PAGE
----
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Title: A comparison of Friedrich Hölderlin and John Keats in their respective backgrounds, with emphasis on the differences between their two countries
Author: Guder, Gotthard
Awarding Body: University of Edinburgh
Current Institution: University of Edinburgh
Date of Award: 1942
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There are, as my Bibliography shows, many works on Hölderlin and Keats considered individually, so that any new work that claims, like the present thesis, to be independent, needs some. justification. The questions arise: Is there any sense in comparing these two poets? What is the essence of Hölderlin and the essence of Keats? It may be simply stated that both John Keats and Friedrich Hölderlin were great poets. The first glimpse we take of them shows us two, men living and writing at about the same time, often on similar themes; both with an actual poetic life of a very few years, both with personal histories of a sad and tragic nature. Sharing in some of the characteristics of the Romantic age, they were not necessarily wholly Romantic themselves. Both claimed for themselves the right to challenge authority, and as original genúpses to strike out on a path for themselves. My task is to explain and compare the characteristic individualities of these poets, by considering their respective backgrounds. The literature of the past, I think, we can only truly understand, if we can relate it to the history, not only of the political movements, but also of the religious, philosophical and scientific movements of the time. The particular purpose of this investigation is to ascertain and bring out the differences between Germany and England at that period, and to consider how these two poets, with certain basic similarities in temperament and gifts, developed differently in their different environments. The individualistic point of view lays emphasis on the importance of self- realisation; on the other hand, the environmental point of view makes primary and fundamental questions such as the value of knowledge or social duties and responsibilities. By 'environment' I imply more than "surroundings which compass an individual", namely, the "specific continuity of the surroundings with his own active tendencies." Both poets have seen most deeply into the meaning of Nature; both brought to their study and the individual interpretation peculiar to each, the supreme qualities of close and loving observation and sympathy. And both poets 'resemble each other in the determination which their genius gave to these qualities. Both poets were deeply conscious that poetry was their mission; it is revealed in their writings, and we have their own words for it too. Poetry as Hölderlin saw it was entrusted with the mission of revealing to a community the gods it should serve. Poetry sums up the circumstances in which a people comes into communion with its gods and in such poetry finds its higher life expressed and realised at one and the same time. Keats's conviction of the poet's office is to be the voice of one proclaiming a message, making clear a vision, transmuting into the words of a less esoteric language the conception and enunciation of a high truth, so that it may be "understanded of the people ". The function of the poet is to draw away the veils that obscure the splendours of Nature, and reveal their true and intrinsic beauty to man, so that in poetry he may find comfort to soothe him when laden with cares, and raise his thoughts above everyday life. In Part I it is the differences between the two backgrounds, especially in so far as they arise from deep -seated differences between the two countries and peoples, on which particular stress is laid. It may be a fact, as Dr. Johnson says, that "Nobody can write the life of a man but those who have eat and drunk and lived in social intercourse with him." Unfortunately such a requirement cannot now be fulfilled in the case of Hölderlin and Keats, but we can at least get to know much that was said and done by those who did come into close personal contact with them. So, too, we can contemplate their external circumstances of every kind and so form some idea of the effects these may have had on what they wrote. During my preparations it became clear to me that such an attempt requires more to carry it through than the sharp clearness of critical reasoning. That is necessary. But it is more necessary to have a psychological and emotional sympathy. In Part II, therefore, I have endeavoured in this way to trace the growth and development of the soul from its initial stages, with the influences which have been brought to bear on it. I attempt to show to what degree Hölderlin and. Keats resemble each other, and how far what was most similar in them came to be differently expressed, Partly because of their backgrounds and partly because of their different psychologies.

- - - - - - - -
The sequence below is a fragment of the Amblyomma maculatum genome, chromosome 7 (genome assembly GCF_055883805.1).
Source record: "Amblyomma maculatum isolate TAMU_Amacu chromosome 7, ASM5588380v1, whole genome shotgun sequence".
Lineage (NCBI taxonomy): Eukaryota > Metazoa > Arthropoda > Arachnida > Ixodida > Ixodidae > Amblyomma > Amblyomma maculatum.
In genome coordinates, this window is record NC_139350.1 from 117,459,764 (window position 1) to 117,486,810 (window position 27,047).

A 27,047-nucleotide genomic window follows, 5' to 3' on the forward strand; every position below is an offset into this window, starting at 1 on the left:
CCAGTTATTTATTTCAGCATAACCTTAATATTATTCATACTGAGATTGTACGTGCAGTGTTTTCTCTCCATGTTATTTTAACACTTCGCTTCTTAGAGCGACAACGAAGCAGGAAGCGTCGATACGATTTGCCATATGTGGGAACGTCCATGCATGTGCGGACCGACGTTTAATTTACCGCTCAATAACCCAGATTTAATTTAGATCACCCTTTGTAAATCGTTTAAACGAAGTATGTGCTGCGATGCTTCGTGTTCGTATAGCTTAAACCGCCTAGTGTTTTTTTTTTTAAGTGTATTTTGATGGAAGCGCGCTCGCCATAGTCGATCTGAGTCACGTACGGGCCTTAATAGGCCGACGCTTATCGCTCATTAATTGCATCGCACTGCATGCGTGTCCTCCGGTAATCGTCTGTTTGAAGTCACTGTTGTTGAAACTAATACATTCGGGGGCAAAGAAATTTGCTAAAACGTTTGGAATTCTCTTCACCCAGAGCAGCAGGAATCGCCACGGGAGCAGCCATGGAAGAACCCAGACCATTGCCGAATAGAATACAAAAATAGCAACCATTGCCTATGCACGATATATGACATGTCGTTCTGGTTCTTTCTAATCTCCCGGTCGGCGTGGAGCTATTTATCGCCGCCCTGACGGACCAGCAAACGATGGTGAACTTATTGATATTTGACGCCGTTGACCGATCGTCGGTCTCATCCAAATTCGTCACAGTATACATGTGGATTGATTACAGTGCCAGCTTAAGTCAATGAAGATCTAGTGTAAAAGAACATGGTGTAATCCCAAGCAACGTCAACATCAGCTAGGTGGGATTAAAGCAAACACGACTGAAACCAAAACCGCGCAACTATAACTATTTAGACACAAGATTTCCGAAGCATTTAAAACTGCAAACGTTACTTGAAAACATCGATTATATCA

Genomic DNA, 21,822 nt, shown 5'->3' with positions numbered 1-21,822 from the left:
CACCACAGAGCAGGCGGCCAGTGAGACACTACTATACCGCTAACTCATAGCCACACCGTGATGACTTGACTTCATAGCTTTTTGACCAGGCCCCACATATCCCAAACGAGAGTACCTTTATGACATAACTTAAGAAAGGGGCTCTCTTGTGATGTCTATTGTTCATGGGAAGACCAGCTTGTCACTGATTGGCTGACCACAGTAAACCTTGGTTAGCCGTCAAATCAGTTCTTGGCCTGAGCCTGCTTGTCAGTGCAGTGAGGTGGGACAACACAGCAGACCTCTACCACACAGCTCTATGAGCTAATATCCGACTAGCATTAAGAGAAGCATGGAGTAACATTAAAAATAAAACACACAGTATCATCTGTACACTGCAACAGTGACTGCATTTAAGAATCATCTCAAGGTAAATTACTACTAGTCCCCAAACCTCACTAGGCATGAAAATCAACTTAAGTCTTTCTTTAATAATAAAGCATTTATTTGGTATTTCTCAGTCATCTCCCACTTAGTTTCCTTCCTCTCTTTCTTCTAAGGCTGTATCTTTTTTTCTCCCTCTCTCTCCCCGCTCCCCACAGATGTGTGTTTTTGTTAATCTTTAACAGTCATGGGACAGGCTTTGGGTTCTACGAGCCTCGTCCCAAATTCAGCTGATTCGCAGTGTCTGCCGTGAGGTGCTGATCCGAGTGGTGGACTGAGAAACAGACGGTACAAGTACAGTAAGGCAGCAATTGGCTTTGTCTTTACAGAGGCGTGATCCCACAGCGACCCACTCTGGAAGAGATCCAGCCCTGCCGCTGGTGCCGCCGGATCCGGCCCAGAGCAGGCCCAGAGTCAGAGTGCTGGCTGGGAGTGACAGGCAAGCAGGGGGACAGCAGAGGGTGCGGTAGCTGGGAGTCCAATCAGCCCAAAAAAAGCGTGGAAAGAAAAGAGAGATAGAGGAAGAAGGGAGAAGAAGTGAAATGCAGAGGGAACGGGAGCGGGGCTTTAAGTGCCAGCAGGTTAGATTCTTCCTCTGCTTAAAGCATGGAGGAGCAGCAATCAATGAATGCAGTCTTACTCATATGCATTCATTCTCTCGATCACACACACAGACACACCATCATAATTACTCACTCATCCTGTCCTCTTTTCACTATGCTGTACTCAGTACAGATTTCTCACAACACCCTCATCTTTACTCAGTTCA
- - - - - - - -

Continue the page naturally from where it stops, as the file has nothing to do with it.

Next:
Supervisor: Not available Sponsor: Not available
Qualification Name: Thesis (Ph.D.) Qualification Level: Doctoral
EThOS ID:  DOI: Not available